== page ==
Everyone recognizes that as populations age, the ratio of worker-to-retiree dependency plummets. Remember that the first baby boomers statistically retired on Jan. 1 of this year. There are now 79 million more of them to be supported in their retirement and with their medical requirements. This has obvious implications for our debts and deficits. How are we to meet this obligation in the face of long-term deficits that stem from approximately $60 trillion of unfunded entitlement liabilities?

    [B]It is no surprise that many have begun to doubt the president's leadership qualities. J.P. Morgan calls it the "competency crisis." The president is not seen fighting for his own concrete goals, nor finding the right allies, especially leaders of business big or small. Instead, his latent hostility to the business community has provoked a mutual response of disrespect. This is lamentable given the unique role that small business especially plays in creating jobs.[/B]

    The president appears to consider himself immune from error and asserts the fault always lies elsewhere—be it in the opposition in Congress or the Japanese tsunami or in the failure of his audience to fully understand the wisdom and benefits of his proposals. But in politics, the failure of communication is invariably the fault of the communicator.

    [B]Many voters who supported him are no longer elated by the historic novelty of his candidacy and presidency. They hoped for a president who would be effective. Remember "Yes We Can"? Now many of his sharpest critics are his former supporters. Witness Bill Broyles, a one-time admirer who recently wrote in Newsweek that "Americans aren't inspired by well-meaning weakness." The president who first inspired with great speeches on red and blue America now seems to lack the ability to communicate any sense of resolve for a program, or any realization of the urgency of what might befall us. [U]The teleprompter he almost always uses symbolizes and compounds his emotional distance from his audience[/U].[/B]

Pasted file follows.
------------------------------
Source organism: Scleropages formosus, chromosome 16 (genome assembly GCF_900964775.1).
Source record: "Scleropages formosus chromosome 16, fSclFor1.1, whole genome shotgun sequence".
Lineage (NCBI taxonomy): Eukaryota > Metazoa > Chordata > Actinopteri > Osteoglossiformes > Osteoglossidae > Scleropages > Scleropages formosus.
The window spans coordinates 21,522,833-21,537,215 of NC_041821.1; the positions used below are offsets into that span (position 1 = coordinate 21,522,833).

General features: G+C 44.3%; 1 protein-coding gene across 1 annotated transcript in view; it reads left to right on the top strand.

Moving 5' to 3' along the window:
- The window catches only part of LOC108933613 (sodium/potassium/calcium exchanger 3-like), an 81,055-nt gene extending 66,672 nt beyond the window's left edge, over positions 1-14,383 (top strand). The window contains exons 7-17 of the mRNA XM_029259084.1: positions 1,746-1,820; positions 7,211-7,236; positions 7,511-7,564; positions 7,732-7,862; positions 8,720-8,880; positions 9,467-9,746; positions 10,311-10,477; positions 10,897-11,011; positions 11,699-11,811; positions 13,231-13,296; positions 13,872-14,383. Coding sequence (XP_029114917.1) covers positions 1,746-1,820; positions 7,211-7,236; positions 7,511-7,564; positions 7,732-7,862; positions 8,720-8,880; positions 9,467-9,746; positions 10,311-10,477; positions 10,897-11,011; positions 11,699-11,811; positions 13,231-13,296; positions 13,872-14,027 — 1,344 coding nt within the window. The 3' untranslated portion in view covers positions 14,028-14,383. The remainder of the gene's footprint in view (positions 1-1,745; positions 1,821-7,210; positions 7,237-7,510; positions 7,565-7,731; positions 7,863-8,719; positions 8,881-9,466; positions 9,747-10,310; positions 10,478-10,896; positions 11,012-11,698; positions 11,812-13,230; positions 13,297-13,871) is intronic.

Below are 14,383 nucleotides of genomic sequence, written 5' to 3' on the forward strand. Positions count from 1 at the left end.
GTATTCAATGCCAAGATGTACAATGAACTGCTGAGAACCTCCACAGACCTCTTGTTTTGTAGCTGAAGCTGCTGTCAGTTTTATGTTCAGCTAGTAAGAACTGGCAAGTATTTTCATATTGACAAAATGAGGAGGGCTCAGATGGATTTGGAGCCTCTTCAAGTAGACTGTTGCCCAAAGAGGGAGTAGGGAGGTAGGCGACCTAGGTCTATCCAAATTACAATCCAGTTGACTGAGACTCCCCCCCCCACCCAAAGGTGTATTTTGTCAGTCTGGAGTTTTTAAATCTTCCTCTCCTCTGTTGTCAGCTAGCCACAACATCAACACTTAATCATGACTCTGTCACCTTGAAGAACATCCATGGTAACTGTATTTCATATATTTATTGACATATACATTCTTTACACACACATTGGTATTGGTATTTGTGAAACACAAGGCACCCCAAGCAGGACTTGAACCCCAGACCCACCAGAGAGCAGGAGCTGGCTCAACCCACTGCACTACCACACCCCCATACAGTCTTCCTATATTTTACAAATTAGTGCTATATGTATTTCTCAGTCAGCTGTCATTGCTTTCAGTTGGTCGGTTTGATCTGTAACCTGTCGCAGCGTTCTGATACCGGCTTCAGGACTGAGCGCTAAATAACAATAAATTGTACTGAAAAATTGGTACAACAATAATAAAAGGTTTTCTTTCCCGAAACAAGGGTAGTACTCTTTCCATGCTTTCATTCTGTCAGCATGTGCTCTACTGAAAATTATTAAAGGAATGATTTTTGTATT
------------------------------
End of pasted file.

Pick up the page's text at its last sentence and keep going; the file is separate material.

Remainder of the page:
We lack a coherent and muscular economic strategy, as Mr. Obama and his staff seem almost completely focused on his re-election. He should be spending most of his time on the nitty-gritty of the job instead of on fund raisers, bus tours and visits to diners, which essentially are in service of his political interests. Increasingly his solutions seem to boil down to Vote for Me.

    Clearly the president will have to raise his game to win a second term, especially if the Republicans find a real candidate. Will voters be willing to give him another four years? Like many Americans who supported him, I long for a triple-A president to run a triple-A country.

    Mr. Zuckerman is chairman and editor in chief of U.S. News & World Report. He will discuss this story Thursday at 5 p.m. ET on WSJ.com.

    :jets17

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    [I]Increasingly his solutions seem to boil down to Vote for Me.[/I]

    4-year marriage ends with a quickie divorce.

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    I am disappointed with President Obama for his leadership skills (or lack there of). He basically has been running for election (and now reelection) for over 5 years instead of leading. He is more interested in polls and measured responses then fighting for what he was supposed to stand for.

    He is a politician not a president and so I agree with this writer's assessment.

    With all that said, it is an absolute joke to see and hear republicans in congress criticize the president when many of them rubber stamped the wasteful spending during the eight years of the Bush Administration. That includes many of the candidates running for president now. Hypocrisy.
    Last edited by intelligentjetsfan; 08-25-2011 at 10:48 AM.

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    [QUOTE=intelligentjetsfan;4116154]I am disappointed with President Obama for his leadership skills (or lack there of). He basically has been running for election (and now reelection) for over 5 years instead of leading. He is more interested in polls and measured responses then fighting for what he was supposed to stand for.

    He is a politician not a president and so I agree with this writer's assessment.